Philosophy Lexicon of Arguments

Dimension: an entity, about which it can be stated, whether a change has taken place or could take place, for example, a displacement of an object along a single axis. In physics, e.g. degrees of freedom.

Annotation: The above characterizations of concepts are neither definitions nor exhausting presentations of problems related to them. Instead, they are intended to give a short introduction to the contributions below. – Lexicon of Arguments.

Author Item Excerpt Meta data

Books on Amazon
Gärdenfors I 33
Dimension/Langacker/Gärdenfors (Langacker 1987, pp. 150-152): Thesis: many domains (abstract and basic ones) are dimensional, but he does not formulate this as a criterion for a domain. He differentiates
(i) dimensional
(ii) meronomic relations (part-whole relations), e.g. finger-hand-arm-body.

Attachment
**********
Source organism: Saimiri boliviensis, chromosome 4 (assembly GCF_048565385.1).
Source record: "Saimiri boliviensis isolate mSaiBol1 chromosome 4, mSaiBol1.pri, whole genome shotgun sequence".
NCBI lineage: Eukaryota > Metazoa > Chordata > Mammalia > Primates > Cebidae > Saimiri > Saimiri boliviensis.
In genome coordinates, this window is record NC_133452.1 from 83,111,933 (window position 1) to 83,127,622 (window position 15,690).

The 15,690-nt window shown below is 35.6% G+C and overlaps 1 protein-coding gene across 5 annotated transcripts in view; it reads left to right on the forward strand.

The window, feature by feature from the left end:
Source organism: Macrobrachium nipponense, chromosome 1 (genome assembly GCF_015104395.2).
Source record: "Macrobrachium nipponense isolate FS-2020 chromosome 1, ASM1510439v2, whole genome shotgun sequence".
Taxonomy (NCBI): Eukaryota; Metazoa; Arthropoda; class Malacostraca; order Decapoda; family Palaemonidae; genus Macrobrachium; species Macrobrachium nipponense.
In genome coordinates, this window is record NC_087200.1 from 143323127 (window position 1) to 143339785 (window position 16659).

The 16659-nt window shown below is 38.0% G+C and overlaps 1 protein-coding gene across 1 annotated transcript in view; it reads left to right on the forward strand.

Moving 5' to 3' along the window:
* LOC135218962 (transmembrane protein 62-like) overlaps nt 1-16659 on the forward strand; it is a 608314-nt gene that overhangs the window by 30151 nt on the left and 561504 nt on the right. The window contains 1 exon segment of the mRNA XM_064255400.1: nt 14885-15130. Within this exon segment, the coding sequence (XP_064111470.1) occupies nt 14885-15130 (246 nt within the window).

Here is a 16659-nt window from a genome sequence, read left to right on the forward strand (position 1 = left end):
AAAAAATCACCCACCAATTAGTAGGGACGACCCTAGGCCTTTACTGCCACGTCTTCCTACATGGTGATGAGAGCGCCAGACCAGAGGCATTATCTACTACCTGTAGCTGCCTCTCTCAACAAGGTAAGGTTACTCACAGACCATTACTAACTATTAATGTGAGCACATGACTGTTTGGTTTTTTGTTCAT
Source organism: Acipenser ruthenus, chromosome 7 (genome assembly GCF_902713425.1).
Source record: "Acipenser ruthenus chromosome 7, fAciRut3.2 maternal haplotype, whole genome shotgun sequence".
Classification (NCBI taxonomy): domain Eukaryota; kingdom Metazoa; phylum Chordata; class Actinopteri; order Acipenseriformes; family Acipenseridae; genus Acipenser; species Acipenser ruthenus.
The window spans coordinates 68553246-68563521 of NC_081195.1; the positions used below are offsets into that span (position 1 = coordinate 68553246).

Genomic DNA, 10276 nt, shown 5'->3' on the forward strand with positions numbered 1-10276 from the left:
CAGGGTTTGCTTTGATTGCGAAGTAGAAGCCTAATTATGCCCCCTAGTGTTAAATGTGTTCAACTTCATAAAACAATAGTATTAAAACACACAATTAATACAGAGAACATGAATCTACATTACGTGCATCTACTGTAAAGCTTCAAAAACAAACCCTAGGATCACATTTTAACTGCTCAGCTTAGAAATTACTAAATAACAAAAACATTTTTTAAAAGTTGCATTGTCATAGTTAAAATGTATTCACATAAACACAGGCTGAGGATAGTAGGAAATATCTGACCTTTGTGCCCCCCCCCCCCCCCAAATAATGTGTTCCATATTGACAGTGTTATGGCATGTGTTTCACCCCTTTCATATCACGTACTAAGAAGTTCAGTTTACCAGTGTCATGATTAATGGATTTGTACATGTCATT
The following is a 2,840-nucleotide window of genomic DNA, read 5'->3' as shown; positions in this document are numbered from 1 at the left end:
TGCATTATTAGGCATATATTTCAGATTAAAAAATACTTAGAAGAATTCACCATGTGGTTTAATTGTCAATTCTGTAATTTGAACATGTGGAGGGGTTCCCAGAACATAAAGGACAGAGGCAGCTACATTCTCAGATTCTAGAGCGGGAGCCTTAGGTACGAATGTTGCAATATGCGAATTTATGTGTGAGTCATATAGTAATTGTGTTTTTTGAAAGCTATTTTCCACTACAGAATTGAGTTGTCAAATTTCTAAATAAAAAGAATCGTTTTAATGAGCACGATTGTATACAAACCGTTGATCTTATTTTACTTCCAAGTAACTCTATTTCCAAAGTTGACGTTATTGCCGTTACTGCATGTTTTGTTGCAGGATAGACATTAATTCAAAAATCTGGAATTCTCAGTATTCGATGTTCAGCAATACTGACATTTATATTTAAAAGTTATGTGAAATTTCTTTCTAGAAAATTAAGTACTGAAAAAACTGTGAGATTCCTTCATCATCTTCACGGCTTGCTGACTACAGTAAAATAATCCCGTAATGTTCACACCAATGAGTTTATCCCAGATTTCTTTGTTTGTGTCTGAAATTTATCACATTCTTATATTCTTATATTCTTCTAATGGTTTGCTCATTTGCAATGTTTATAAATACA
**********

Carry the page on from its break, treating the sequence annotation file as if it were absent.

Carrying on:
ClausnerVsLangacker/CroftVsLangacker: (Clausner and Croft 1999, p. 6): the semantic relation conceptual domain is actually a part-whole relation (i.e., meronomic).
I 34
GärdenforsVsClausner/GärdenforsVsCroft: that is another sense of "dimensional": concepts correspond to regions of dimensional domains. This is not a normal "part-whole relation".

Explanation of symbols: Roman numerals indicate the source, arabic numerals indicate the page number. The corresponding books are indicated on the right hand side. ((s)…): Comment by the sender of the contribution.

Langa I
Ronald W. Langacker
Foundations of Cognitive Grammar Stanford, CA 1999

Gä I
P. Gärdenfors
The Geometry of Meaning Cambridge 2014

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Ed. Martin Schulz, access date 2017-07-26